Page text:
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Norman Jefferis “Jeff” Holter was a pioneer in the field of ambulatory electrocardiography, and the inventor of the portable cardiac telemetry device that bears his name and is used worldwide to this day. He famously made a case for continuous ambulatory cardiac monitoring by comparing the collection of heart data with the work of a mining engineer, who “does not assay a mountain of ore by testing one rock.”
Jeff Holter’s words resonate with many physicians who have stood by the bedside of a patient with a suspected rhythm disturbance, only to have a benign-looking electrocardiogram on hand. As a single rock sample cannot reveal the riches of ore within a mountain because of sampling…
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Ambulatory monitoring (Holter monitoring and event recorders) is done to record a patient's ECG for a prolonged period of time, on an outpatient basis. The purpose of ambulatory monitoring is to look for evidence of transient cardiac problems - that is, problems that come and go, and that are not apparent when a standard ECG is performed.
After the exchange of a few emails, my doctor ordered an at-home, 30-day heart monitor. It’s a marvel of modern technology. Electrodes on my chest fed my heart’s rhythm, over wires, to a recorder on my belt, which wirelessly communicated the data to my physician. With onboard software, it continuously monitored for signs of a heart attack. As amazing as this technology is, it wasn’t amazing enough. The wires tickled my torso and puffed out my shirt.
Loop recorders are event recorders with a ‘loop memory’: they continually analyse the ECG and retain information pertaining to relevant arrhythmias that are automatically detected thanks to predefined algorithms and the registration of the ECG a few minutes before the onset of the arrhythmia.
Apple’s new watch can screen for heart problems. But doctors are increasingly worried about the dangers of testing healthy people for disease.
There are ways to prevent heart disease such as embracing a healthy lifestyle and there are diagnostic tools to monitor our hearts too, thanks to the work of two creative and persistent men, Norman "Jeff" Holter (1914-1983) and Bruce Del Mar (b. 1913-).
A Holter monitor is a continuous tape recording of a patient's EKG for 24 hours. Since it can be worn during the patient's regular daily activities, it helps the physician correlate symptoms of dizziness, palpitations (a sensation of fast or irregular heart rhythm) or black outs.
An event monitor is very similar to something called a Holter monitor. This is another portable device used to analyze the heart’s signaling. Holter monitors record continuously, usually for about 24 to 48 hours. An event monitor does not record continuously. Instead, it records when you activate it. Some event monitors will automatically start recording if an abnormal heart rhythm is detected. Event monitors can be worn for a month or longer.
Contemporary cardiac and heart rate monitoring devices capture physiological signals using optical and electrode-based sensors. However, these devices generally lack the form factor and mechanical flexibility necessary for use in ambulatory and home environments.
Rapid advances in technology to monitor atrial fibrillation (AF or Afib) are enabling clinicians to access real-time patient data more easily and effectively than ever before. The challenges of obtaining data through previous technology like Holter monitors have limited the clinician’s ability to better understand AF burden and its connection to increased stroke risk.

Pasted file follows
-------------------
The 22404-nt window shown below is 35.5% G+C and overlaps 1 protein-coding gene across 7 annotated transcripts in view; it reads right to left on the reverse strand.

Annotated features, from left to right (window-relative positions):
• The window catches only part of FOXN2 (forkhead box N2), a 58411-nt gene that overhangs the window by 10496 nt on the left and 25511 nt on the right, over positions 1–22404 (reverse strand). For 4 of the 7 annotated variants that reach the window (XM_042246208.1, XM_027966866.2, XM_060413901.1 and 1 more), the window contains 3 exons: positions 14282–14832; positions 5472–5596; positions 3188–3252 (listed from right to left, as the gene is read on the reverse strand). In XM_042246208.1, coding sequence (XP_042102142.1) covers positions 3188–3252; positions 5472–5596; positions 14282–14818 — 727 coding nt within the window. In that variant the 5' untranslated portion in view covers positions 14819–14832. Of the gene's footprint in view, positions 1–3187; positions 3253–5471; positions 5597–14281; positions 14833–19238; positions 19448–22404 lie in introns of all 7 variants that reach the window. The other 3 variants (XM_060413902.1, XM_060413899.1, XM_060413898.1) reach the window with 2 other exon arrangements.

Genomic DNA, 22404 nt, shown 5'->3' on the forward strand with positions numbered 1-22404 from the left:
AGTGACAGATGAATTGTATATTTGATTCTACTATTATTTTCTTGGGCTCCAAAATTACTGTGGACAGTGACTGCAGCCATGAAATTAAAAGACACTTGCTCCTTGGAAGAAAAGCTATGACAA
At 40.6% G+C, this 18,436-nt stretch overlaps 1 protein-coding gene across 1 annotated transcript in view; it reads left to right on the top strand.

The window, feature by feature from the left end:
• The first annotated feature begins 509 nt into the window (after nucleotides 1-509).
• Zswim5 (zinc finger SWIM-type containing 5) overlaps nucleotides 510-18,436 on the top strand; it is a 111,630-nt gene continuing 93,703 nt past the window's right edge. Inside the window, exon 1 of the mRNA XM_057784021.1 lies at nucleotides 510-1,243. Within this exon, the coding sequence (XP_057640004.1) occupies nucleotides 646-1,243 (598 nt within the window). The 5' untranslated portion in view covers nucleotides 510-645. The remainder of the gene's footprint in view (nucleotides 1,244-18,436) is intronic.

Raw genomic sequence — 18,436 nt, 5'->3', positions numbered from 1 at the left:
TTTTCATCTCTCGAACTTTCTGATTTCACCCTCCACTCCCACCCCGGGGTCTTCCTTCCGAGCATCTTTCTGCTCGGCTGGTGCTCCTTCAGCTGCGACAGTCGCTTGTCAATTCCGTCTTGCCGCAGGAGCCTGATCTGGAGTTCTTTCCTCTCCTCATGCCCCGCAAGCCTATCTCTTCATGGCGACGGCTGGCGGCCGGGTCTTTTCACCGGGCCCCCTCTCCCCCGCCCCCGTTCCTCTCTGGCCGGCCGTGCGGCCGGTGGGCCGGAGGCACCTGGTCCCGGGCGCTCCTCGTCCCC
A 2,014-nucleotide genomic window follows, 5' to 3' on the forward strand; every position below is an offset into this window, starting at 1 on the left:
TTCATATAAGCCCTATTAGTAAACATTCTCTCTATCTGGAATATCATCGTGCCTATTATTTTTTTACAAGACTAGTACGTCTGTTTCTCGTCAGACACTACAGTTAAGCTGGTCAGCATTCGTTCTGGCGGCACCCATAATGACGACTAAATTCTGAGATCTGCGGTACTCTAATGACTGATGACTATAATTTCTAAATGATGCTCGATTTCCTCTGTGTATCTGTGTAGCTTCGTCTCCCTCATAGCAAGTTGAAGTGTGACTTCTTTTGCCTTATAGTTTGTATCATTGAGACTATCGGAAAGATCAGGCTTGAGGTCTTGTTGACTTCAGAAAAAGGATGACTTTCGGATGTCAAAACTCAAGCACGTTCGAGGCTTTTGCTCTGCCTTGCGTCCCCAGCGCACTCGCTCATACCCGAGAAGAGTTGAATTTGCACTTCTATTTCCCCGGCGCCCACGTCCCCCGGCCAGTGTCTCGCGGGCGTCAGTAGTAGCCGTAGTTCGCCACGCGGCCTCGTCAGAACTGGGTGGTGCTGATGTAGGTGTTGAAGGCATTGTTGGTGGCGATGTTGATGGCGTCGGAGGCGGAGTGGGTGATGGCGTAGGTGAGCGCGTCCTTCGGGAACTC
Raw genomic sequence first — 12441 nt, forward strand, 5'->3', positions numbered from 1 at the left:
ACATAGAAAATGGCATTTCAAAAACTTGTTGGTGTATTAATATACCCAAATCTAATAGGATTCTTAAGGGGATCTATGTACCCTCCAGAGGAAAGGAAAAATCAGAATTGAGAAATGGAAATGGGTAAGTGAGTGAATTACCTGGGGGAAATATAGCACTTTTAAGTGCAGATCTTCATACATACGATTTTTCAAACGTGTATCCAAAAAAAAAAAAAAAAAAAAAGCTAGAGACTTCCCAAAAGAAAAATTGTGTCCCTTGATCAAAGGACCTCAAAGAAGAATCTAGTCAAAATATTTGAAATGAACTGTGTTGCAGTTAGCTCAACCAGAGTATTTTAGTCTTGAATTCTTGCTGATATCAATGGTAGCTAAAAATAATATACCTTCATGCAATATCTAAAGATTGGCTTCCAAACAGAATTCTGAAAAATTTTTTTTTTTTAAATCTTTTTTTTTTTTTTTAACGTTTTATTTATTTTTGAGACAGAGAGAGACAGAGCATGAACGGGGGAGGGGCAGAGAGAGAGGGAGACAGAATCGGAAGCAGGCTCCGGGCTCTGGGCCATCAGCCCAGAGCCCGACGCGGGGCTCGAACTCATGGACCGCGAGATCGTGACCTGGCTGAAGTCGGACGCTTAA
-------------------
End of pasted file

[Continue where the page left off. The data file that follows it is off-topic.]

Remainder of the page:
The explosion in smart devices—phones, watches, fitness gadgets and the like—has unleashed a wave of apps designed to manage chronic illnesses, detect behavioral diseases and manage pain. Most recently, Apple announced that apps due later this year will allow its Series 4 watches to perform electrocardiogram readings, or ECGs, and notify users of irregular heart rhythms. The problem for consumers is knowing which apps—if any—actually work.
An implantable loop monitor is, as it sounds, a “paper clip-sized” device that can be implanted just underneath the skin, left of the breastbone. This device can serve as a literal continuous ECG-recording machine, recording a patient’s heart rhythm for up to 3 years. The biggest advantage of this system is for patients who have symptoms that are not that frequent—that is, patients who may present with syncope once every several months or even yearly, in which case short-term external monitors have limited utility.
After the exchange of a few emails, my doctor ordered an at-home, 30-day heart monitor. It’s a marvel of modern technology. Electrodes on my chest fed my heart’s rhythm, over wires, to a recorder on my belt, which wirelessly communicated the data to my physician. With onboard software, it continuously monitored for signs of a heart attack.
Several formats and variations of ambulatory electrocardiography exist, including 24- and 48-hour monitoring, use of event recorders, and, more recently, use of implantable loop recorders that can last several years. The type of ambulatory electrocardiography cardiac monitoring device chosen depends on the indication for evaluation as well as on the frequency of symptoms.
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Ambulatory monitors are small, portable electrocardiograph machines that are able to record the heart’s rhythm. Each type of monitor has unique features related to length of recording time and ability to send the recordings over the phone.
The Holter monitor may be able to detect irregularities in your heart rhythm that an electrocardiogram couldn't, since an electrocardiogram usually takes only a few minutes.
Holter monitoring gives doctors a constant reading of your heart rate and rhythm over a 24-hour period (or longer).